There’s the exhaustion of two days’ hot and hilly riding ( I’ve climbed 8000ft altogether over the last two days). And there’s the accumulated exhaustion of two weeks’ steady progress through France.
Don’t misunderstand me – I’m not 8000ft higher up than I was two days ago. Cyclists only record the uphill, and not the downhill in between. So I’m not that much higher above sea level, and there are some seriously big climbs to come.
So when Christophe suggested it might be time for a rest day, and there was no reason I shouldn’t stay with them another night, I didn’t have to think about it for very long…
OK, it means conceding to those (several) people who said I’d never make it to Rome by 5 July, that they were right. And it means the symbolism of a 40 day journey has to be stretched a bit.
But I’ve looked at the onward route more carefully, and I’m wondering where the earlier miscalculation was. I thought there was a climb of 4000ft just ahead. But now it turns out it’s 7000ft. And the GPS kindly points out the gradients, which aren’t friendly.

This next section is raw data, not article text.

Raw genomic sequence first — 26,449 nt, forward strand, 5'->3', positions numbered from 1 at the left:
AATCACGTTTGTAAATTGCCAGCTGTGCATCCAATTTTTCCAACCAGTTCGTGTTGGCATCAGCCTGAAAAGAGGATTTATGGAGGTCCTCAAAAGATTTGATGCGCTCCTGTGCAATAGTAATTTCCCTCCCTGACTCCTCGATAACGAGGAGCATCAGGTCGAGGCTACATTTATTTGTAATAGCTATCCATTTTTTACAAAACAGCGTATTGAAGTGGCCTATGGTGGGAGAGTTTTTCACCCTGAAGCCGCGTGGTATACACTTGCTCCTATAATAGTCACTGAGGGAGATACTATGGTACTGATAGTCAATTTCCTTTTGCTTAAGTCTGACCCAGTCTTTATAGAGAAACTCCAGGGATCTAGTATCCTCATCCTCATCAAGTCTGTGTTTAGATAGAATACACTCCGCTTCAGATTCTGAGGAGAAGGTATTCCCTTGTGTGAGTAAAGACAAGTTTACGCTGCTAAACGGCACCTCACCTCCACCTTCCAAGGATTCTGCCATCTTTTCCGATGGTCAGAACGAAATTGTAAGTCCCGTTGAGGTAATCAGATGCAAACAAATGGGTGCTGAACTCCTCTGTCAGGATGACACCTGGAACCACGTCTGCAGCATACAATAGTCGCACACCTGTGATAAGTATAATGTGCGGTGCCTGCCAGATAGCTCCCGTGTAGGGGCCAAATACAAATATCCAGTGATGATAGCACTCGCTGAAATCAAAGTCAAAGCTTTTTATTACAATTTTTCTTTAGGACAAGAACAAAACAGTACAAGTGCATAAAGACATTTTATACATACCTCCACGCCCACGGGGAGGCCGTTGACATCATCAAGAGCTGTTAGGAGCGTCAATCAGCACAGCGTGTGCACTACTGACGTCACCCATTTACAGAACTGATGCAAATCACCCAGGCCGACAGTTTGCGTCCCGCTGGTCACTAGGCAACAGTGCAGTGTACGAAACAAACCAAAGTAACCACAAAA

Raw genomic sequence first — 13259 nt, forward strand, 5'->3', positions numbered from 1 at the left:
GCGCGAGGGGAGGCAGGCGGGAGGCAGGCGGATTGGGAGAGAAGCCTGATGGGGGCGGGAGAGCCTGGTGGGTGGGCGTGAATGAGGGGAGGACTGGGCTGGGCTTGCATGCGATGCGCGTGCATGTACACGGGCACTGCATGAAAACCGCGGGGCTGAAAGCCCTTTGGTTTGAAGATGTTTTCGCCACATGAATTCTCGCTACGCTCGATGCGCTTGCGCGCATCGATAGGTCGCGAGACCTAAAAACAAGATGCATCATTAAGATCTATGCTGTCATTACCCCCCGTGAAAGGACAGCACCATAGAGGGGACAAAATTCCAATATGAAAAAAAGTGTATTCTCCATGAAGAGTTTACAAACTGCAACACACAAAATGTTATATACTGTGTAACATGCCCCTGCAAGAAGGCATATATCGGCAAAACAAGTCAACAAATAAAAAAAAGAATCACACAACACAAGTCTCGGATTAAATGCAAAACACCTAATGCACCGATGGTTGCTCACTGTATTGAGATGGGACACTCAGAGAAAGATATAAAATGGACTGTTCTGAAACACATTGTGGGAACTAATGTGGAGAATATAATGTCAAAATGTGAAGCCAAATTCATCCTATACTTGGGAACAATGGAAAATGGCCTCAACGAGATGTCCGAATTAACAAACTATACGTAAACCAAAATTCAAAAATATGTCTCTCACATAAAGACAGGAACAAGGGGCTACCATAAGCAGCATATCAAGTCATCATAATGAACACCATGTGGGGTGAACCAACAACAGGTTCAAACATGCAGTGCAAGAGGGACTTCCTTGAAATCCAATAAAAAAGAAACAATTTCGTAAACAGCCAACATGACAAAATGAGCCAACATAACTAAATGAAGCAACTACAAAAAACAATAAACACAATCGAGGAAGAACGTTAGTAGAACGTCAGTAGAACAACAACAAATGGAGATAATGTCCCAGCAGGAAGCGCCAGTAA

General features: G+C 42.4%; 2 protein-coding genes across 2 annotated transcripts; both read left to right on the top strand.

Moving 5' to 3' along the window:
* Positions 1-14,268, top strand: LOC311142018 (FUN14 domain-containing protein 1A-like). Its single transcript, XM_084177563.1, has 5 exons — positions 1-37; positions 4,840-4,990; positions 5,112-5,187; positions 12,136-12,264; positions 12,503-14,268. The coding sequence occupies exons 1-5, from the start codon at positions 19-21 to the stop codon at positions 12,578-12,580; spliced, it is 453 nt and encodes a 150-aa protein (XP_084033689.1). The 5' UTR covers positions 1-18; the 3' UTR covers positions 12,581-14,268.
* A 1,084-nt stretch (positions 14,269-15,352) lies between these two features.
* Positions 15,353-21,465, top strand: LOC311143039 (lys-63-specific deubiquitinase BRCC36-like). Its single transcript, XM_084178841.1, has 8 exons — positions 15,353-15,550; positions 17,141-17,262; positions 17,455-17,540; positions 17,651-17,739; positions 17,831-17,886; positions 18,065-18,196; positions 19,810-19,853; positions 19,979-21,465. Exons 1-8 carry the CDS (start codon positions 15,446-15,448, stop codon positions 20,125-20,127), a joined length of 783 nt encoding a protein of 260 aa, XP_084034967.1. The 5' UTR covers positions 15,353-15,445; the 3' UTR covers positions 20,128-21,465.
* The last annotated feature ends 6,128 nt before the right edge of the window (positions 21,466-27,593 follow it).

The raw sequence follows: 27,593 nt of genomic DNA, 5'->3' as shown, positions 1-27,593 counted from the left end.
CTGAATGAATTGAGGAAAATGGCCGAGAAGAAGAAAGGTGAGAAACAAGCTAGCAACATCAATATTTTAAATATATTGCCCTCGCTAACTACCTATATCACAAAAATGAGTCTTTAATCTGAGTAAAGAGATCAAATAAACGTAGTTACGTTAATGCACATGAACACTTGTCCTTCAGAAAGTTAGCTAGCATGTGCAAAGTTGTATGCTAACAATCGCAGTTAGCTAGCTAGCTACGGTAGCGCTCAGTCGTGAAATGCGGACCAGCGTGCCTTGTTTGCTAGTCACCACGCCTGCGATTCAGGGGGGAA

I definitely couldn’t do that without a rest first. Even the Tour de France has a couple of rest days, I’ve been reminded more than once. There’s no certainty I could do it even after a rest day.
The wonderful Neil and Marie have already studied the map, decided it’s impossible, and driven halfway across France to rescue me. We’ve packed a tent, they say, and a bike rack, some tools and a medical kit; you’ll need all of that.
So I can’t just ride off into the sunrise, and leave them in Albertville, can I? Besides, it’s Marie’s birthday, so the least I can do is take them out for lunch, wouldn’t you say?
We potter. We wander around the medieval city. We lunch long and hard. We hobble down the hill for coffee and cake. We go to our separate quiet places to sieste.
And tomorrow they will drive up the hill – starting a few hours after me – and bring me water, and wait for me at the top with lunch, and a full medical crew. And if I don’t arrive they will drive down again and pick me up from wherever I’ve fallen.
That’s all to come, tomorrow. Tonight there’s just time for a few Bartok duets with Clotilde, who tried to pretend she didn’t really play the cello, and to hear her sing some beautiful old French songs, beautifully.